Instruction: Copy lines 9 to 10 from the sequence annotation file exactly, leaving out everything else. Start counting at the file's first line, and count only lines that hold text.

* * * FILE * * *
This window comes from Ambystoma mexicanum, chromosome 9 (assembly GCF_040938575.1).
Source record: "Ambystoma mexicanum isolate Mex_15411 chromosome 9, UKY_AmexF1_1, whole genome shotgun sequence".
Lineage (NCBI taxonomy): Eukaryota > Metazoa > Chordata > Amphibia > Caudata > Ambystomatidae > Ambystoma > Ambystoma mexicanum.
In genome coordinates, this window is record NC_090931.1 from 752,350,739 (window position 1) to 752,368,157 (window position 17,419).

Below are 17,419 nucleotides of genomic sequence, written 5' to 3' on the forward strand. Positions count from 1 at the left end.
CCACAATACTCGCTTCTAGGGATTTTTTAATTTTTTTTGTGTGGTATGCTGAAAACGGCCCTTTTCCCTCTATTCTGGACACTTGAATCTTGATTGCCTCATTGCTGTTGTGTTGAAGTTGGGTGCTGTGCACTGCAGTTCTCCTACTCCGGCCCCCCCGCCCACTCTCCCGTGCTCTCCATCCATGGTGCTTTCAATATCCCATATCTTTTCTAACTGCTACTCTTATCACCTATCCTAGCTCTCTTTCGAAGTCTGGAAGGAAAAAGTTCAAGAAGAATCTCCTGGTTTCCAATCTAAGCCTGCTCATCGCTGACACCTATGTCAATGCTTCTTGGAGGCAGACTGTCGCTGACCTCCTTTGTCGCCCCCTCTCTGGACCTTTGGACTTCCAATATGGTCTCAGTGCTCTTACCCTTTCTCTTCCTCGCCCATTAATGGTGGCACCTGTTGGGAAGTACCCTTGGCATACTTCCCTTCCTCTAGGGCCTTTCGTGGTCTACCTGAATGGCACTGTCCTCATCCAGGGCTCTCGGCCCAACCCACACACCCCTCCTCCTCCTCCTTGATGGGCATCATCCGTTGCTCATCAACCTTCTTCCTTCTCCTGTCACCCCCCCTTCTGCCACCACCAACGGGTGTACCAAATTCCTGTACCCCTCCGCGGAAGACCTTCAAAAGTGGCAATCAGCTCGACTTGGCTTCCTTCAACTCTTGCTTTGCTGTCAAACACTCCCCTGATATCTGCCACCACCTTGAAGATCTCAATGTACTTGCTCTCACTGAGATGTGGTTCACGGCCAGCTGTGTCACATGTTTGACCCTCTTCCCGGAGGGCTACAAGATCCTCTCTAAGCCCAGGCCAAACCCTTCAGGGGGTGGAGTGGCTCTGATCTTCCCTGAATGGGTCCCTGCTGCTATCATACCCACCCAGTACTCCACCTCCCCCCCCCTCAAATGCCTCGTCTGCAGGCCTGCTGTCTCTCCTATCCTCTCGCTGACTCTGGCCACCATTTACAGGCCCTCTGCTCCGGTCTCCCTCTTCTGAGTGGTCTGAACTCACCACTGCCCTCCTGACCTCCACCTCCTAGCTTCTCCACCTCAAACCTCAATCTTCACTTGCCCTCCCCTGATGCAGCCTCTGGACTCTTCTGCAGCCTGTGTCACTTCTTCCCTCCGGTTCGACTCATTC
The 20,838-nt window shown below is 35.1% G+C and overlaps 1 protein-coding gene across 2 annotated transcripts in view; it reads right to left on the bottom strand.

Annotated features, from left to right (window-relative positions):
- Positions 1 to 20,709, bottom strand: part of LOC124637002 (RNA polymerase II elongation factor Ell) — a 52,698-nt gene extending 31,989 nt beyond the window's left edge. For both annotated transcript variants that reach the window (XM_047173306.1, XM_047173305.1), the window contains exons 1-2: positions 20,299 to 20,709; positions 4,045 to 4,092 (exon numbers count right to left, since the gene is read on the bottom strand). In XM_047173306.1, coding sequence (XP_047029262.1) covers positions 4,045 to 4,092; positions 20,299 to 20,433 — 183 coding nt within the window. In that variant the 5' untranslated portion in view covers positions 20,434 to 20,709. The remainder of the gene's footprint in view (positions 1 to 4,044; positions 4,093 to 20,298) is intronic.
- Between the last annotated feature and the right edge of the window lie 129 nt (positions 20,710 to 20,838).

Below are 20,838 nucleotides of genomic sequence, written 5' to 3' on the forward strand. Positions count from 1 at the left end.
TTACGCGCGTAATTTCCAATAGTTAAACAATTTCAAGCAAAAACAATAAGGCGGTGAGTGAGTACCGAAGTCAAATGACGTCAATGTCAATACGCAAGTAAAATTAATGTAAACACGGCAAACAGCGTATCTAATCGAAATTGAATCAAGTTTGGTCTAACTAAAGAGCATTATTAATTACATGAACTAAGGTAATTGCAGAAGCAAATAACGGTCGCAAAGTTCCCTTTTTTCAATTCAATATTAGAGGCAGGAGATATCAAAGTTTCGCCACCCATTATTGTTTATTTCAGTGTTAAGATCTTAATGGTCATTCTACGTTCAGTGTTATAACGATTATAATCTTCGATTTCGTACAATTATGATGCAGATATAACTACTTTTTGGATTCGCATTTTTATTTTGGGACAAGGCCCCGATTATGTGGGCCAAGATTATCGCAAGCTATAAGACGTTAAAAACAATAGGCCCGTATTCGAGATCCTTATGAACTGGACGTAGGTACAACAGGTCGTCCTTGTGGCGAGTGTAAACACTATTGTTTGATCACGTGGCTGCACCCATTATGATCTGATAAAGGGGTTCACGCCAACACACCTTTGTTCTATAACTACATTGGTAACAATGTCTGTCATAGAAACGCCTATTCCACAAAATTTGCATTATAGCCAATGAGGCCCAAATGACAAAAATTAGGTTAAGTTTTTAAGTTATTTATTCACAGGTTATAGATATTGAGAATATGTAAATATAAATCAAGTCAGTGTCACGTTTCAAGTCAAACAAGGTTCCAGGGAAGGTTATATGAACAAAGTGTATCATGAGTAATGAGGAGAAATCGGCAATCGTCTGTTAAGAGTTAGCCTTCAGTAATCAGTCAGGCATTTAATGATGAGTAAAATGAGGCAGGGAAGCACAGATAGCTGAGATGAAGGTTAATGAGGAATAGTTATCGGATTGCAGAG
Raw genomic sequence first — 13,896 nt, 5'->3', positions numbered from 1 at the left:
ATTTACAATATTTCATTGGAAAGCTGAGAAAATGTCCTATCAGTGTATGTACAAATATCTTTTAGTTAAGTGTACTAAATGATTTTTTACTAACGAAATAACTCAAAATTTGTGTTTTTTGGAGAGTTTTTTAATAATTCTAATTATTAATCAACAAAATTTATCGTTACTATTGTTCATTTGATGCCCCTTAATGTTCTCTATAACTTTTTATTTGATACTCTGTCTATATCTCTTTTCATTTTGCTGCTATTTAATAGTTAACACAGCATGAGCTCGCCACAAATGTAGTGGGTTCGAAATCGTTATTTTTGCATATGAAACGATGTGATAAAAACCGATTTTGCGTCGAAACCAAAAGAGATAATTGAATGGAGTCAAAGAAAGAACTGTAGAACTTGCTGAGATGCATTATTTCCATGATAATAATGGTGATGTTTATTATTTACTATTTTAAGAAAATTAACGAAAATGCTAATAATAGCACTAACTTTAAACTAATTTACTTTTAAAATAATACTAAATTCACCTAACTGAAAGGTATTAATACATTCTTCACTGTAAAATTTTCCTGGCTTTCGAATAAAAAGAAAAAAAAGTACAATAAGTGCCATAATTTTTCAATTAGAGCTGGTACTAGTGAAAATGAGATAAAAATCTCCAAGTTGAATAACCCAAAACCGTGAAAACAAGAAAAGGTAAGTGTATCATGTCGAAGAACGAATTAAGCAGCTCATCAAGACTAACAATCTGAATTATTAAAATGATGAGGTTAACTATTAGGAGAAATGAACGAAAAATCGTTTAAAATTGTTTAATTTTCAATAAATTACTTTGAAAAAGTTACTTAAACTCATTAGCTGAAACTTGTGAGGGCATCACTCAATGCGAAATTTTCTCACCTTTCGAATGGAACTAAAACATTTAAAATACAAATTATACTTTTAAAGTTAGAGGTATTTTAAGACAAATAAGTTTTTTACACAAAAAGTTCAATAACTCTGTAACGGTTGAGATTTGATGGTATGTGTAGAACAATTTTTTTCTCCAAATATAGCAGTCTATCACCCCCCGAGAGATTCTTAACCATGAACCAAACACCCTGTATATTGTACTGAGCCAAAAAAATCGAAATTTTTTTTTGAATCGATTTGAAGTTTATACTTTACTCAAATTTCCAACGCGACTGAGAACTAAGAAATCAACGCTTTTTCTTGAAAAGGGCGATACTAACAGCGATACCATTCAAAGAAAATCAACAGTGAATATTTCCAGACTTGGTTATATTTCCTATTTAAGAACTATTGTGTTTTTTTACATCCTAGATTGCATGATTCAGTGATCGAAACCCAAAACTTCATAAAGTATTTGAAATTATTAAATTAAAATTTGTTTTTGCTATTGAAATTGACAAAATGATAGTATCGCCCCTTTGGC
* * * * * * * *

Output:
- Positions 1 to 20,709, bottom strand: part of LOC124637002 (RNA polymerase II elongation factor Ell) — a 52,698-nt gene extending 31,989 nt beyond the window's left edge. For both annotated transcript variants that reach the window (XM_047173306.1, XM_047173305.1), the window contains exons 1-2: positions 20,299 to 20,709; positions 4,045 to 4,092 (exon numbers count right to left, since the gene is read on the bottom strand). In XM_047173306.1, coding sequence (XP_047029262.1) covers positions 4,045 to 4,092; positions 20,299 to 20,433 — 183 coding nt within the window. In that variant the 5' untranslated portion in view covers positions 20,434 to 20,709. The remainder of the gene's footprint in view (positions 1 to 4,044; positions 4,093 to 20,298) is intronic.
- Between the last annotated feature and the right edge of the window lie 129 nt (positions 20,710 to 20,838).